The distinction between supplies and equipment is that items in the latter category are generally more expensive and more durable in nature. The College’s threshold of capitalization is $1,000 and seven years expected life. Thus, all durable items purchased for the project that have a value in excess of $1,000 will be considered to be equipment by the College – they will be tracked and inventoried as part of the College’s assets. Sponsors may have different definitions for the term, so check your guidelines to determine whether an item should be included in the “equipment” or the “supplies and materials” category in the project budget. Sponsors also vary in their policies regarding who retains title to equipment after the grant period; again, check your guidelines or consult with the program officer to determine who retains ownership at the end of the grant period.

Consultants

Consultants provide specialized expertise for a certain period of time. Consultants are commonly used for project evaluation and may also be used to provide special content knowledge or review of materials produced through the project. They may also give special presentations or lectures. Consultants are generally paid at a daily rate and are often reimbursed for travel expenses and per diem (see below). FICA is not charged for consultants. Some sponsors limit the amount that a consultant can receive per day.

Travel

Travel costs include air and ground transportation and food and housing costs. Some sponsors have a standard allowable per diem to cover both food and housing costs; others have a standard per diem for food only; and still others require itemized budgeting and expenditures for both categories. For federally funded projects, you may use the federal mileage rate for auto use (see link for the current rate). For projects submitted to non-federal sponsors, use the college rate.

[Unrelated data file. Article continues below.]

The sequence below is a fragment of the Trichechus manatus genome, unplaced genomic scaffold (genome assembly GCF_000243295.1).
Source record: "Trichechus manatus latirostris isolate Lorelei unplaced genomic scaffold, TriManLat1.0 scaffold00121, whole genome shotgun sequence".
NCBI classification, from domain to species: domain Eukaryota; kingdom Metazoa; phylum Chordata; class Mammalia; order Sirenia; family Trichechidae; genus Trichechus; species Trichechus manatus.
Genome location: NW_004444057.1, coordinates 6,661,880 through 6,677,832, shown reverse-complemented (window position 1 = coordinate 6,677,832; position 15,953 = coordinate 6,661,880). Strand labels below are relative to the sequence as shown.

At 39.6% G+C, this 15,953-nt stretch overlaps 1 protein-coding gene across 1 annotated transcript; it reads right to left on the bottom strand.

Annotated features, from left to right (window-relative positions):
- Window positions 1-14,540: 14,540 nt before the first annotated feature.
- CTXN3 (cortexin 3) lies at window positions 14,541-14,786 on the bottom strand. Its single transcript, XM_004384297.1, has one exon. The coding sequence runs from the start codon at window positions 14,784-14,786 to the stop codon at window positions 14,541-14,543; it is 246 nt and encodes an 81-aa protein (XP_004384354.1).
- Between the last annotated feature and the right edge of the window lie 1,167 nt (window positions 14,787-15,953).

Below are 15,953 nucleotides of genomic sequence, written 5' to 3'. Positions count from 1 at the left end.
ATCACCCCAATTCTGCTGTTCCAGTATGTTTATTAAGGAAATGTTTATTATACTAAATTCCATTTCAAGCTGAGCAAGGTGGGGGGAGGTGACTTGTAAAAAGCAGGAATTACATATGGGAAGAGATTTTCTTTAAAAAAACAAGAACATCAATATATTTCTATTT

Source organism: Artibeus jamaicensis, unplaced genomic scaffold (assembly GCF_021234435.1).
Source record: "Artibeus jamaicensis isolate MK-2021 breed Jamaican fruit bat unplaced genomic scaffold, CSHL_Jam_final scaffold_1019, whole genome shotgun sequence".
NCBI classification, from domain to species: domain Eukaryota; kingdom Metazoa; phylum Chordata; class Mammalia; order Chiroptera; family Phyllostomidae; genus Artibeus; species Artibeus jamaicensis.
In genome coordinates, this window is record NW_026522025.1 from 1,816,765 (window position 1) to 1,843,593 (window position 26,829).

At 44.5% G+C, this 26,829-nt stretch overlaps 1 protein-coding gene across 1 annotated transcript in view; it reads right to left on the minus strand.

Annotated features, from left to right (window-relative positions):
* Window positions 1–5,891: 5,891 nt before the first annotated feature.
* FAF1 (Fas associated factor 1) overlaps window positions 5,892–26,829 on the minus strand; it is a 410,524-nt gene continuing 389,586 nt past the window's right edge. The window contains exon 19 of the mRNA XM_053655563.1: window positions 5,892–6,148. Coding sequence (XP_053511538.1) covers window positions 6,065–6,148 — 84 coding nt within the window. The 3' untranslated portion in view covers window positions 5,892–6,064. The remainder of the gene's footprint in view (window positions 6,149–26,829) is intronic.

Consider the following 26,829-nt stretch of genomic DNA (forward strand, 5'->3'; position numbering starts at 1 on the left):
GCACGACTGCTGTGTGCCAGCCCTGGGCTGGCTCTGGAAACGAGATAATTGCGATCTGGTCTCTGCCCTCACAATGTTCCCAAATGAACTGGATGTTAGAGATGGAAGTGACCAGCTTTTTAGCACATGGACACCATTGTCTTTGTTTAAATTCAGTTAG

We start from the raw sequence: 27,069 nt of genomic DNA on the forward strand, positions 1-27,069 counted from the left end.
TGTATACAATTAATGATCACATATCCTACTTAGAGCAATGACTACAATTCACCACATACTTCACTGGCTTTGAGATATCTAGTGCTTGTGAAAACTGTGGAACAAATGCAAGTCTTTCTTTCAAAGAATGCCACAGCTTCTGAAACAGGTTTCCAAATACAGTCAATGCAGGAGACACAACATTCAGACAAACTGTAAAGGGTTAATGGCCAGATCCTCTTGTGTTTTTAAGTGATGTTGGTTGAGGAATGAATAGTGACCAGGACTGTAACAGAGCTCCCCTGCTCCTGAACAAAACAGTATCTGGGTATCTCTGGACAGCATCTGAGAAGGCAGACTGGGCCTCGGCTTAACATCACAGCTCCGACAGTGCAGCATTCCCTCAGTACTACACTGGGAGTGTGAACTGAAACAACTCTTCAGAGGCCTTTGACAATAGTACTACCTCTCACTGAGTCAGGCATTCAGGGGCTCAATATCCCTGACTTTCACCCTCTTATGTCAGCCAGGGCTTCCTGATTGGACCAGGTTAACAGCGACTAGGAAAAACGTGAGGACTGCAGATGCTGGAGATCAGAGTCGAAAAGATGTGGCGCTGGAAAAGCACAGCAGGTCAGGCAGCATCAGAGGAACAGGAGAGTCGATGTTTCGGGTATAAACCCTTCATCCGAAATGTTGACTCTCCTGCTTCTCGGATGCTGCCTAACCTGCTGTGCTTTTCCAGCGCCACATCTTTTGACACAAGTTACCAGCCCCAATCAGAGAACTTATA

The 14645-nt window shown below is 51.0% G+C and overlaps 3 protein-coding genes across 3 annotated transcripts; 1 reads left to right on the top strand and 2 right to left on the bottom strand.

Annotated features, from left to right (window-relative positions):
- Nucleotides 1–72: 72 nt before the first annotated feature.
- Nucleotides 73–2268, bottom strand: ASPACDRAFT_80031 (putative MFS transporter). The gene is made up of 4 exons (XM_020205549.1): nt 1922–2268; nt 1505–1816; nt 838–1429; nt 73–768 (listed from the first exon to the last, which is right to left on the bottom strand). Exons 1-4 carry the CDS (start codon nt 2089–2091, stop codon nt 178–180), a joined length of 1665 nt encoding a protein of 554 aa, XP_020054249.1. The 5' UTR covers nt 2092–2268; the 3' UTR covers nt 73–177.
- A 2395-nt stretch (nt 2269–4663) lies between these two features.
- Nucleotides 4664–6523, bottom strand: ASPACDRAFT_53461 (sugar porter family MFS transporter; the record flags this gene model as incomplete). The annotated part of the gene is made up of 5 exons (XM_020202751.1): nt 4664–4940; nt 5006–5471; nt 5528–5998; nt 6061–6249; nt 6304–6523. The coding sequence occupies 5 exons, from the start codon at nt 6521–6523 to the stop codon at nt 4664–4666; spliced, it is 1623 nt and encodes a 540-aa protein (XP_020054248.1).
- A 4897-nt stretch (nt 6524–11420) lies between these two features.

Remember to budget for student travel when, for instance, students will participate in conference presentations. All travel costs should be calculated on the least expensive means of travel. Check agency guidelines carefully to make sure that travel expenses are allowed and for any special requirements they may have. Some agencies do not allow or restrict international travel.

F & A Costs (Indirect Costs/Overhead)

F & A (facilities and administrative) costs, indirect costs, and overhead are interchangeable terms for the institution-wide costs of supporting a project that cannot be easily separated out and charged to that project. The College’s federal indirect cost rates are periodically fixed through negotiation between the college and the Department of Health and Human Services. The current rates are:

7/01/12 to 6/30/16  On-site projects   28.2% (salaries and wages base)

Off-site projects   14.5% (salaries and wages base)

Indirect costs at Mary Baldwin College are computed as a percentage of the total salaries and wages charged to the project, excluding fringe benefits. If, for instance, a project included $10,000 in salary for the project director and $5,000 for a research assistant and was to be conducted on campus, the “salaries and wages base” would be $15,000 and the total allowable indirect costs would be $4,230, even if the total direct costs of the project were $50,000.

This is the rate used for most federal sponsors. However, some agencies have policies that limit indirect costs in other ways. The U.S. Department of Education limits indirect costs to 8% of total direct costs. Training programs at the National Institutes of Health also limit indirect cost recovery at 8%. Foundations sometimes disallow indirect costs entirely. As always, check your guidelines,  consult with your program officer, and ask questions of the SPUR Offfice.

Cost Sharing

Some sponsors require matching funds or cost sharing. Cost sharing may be in-kind (costs that are already budgeted) or cash (“new” money). ALWAYS check with SPUR before you begin working on a proposal that will involve cost sharing of any kind.

A final note: be sure to check your arithmetic.